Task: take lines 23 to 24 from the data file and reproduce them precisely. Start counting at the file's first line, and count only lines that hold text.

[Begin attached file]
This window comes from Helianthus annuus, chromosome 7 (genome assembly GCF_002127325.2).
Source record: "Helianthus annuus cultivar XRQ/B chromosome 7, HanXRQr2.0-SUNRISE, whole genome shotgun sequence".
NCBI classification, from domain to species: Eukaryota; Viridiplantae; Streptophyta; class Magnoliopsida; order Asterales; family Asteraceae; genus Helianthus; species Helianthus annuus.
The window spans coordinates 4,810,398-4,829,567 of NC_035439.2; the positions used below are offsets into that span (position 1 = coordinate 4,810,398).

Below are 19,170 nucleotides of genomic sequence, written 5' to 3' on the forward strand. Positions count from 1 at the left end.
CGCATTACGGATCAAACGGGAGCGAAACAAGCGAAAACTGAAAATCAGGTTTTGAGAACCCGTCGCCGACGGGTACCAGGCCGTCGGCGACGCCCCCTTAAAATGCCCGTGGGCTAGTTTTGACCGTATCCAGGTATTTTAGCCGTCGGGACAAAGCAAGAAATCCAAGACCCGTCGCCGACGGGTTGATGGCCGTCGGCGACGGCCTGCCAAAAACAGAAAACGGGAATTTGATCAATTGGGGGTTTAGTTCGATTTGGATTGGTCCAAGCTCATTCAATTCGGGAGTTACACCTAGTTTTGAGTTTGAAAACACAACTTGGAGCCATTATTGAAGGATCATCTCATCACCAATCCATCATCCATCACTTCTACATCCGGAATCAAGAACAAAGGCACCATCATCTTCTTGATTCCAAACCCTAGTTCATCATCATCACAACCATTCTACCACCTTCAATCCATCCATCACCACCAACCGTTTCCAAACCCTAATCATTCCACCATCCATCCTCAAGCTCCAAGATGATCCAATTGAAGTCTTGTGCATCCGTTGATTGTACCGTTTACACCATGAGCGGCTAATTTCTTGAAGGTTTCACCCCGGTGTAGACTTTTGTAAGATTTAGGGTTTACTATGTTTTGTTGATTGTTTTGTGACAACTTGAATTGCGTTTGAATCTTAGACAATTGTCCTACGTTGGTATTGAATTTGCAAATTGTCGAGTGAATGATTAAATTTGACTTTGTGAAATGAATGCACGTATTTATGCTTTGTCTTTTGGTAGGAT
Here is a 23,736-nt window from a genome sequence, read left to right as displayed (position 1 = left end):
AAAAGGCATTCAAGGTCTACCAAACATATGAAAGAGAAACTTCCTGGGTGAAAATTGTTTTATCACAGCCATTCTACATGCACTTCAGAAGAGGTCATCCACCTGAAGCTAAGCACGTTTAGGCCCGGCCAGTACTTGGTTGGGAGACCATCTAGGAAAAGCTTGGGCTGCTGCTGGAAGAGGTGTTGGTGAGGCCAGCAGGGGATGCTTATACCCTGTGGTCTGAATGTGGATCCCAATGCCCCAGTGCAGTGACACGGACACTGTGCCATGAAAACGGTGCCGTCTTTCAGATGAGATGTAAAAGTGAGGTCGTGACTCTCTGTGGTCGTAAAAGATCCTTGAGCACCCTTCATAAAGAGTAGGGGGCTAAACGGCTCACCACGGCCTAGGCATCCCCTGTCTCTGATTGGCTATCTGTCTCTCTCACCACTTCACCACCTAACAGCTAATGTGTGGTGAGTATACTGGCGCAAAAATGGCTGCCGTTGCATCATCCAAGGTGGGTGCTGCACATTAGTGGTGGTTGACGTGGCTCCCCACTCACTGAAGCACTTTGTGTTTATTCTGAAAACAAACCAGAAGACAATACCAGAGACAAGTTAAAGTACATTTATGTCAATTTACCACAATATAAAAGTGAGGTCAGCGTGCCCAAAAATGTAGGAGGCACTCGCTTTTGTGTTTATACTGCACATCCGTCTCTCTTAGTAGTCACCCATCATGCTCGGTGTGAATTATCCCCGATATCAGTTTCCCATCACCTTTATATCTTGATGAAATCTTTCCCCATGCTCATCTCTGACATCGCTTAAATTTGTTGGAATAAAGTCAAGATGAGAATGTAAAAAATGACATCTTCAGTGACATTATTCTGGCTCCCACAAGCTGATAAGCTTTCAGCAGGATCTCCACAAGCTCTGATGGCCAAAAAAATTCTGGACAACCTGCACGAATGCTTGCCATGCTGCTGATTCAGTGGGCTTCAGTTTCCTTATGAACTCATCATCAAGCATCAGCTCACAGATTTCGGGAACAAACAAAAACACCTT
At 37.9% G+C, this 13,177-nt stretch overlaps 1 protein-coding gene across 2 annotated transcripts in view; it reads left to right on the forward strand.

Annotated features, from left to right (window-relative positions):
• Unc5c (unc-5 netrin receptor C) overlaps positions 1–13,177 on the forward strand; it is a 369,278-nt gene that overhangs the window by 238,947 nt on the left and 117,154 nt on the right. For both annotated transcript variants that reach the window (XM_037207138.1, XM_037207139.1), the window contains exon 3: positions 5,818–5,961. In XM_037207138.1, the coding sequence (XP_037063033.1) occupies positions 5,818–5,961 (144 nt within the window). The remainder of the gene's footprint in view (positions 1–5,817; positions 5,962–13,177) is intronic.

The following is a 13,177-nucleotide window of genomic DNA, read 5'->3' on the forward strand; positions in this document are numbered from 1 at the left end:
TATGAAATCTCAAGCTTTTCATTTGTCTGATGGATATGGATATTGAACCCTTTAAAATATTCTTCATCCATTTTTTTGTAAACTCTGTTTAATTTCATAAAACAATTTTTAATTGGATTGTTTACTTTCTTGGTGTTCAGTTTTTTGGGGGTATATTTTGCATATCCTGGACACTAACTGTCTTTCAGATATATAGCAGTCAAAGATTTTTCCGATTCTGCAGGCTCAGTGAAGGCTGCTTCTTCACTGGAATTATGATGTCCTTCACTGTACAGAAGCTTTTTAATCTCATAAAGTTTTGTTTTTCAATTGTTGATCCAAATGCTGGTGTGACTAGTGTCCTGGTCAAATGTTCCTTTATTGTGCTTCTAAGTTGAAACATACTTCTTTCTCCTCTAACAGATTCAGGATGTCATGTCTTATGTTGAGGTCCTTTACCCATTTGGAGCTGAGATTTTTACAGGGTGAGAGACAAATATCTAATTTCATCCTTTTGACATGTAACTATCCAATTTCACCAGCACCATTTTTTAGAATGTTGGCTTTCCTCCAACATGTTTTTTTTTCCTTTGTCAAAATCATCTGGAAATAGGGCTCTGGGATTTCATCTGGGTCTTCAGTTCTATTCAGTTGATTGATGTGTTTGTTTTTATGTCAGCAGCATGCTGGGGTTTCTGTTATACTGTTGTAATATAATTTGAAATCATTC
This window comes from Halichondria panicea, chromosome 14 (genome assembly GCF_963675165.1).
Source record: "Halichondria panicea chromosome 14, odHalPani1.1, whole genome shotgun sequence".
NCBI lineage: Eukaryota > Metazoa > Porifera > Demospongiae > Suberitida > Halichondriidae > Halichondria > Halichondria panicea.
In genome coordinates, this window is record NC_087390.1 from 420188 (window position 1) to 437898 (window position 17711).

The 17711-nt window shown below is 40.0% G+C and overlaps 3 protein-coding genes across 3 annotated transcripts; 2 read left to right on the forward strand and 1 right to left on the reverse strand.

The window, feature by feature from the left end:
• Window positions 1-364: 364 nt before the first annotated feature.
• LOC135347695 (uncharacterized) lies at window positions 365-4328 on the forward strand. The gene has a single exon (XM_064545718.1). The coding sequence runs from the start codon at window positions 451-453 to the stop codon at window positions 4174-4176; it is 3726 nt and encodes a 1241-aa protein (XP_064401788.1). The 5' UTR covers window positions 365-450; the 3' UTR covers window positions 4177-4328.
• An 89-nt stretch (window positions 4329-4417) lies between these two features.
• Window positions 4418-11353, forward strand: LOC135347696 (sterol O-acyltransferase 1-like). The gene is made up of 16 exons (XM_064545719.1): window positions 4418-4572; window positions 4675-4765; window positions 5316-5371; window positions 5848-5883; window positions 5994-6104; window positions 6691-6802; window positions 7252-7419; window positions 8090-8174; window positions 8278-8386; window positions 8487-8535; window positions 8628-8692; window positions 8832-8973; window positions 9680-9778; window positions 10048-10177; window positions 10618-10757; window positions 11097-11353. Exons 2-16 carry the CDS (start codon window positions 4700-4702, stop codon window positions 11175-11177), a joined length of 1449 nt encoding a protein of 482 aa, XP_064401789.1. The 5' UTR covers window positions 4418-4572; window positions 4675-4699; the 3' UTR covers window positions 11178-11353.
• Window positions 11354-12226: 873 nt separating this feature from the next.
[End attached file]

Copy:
• Window positions 4418-11353, forward strand: LOC135347696 (sterol O-acyltransferase 1-like). The gene is made up of 16 exons (XM_064545719.1): window positions 4418-4572; window positions 4675-4765; window positions 5316-5371; window positions 5848-5883; window positions 5994-6104; window positions 6691-6802; window positions 7252-7419; window positions 8090-8174; window positions 8278-8386; window positions 8487-8535; window positions 8628-8692; window positions 8832-8973; window positions 9680-9778; window positions 10048-10177; window positions 10618-10757; window positions 11097-11353. Exons 2-16 carry the CDS (start codon window positions 4700-4702, stop codon window positions 11175-11177), a joined length of 1449 nt encoding a protein of 482 aa, XP_064401789.1. The 5' UTR covers window positions 4418-4572; window positions 4675-4699; the 3' UTR covers window positions 11178-11353.
• Window positions 11354-12226: 873 nt separating this feature from the next.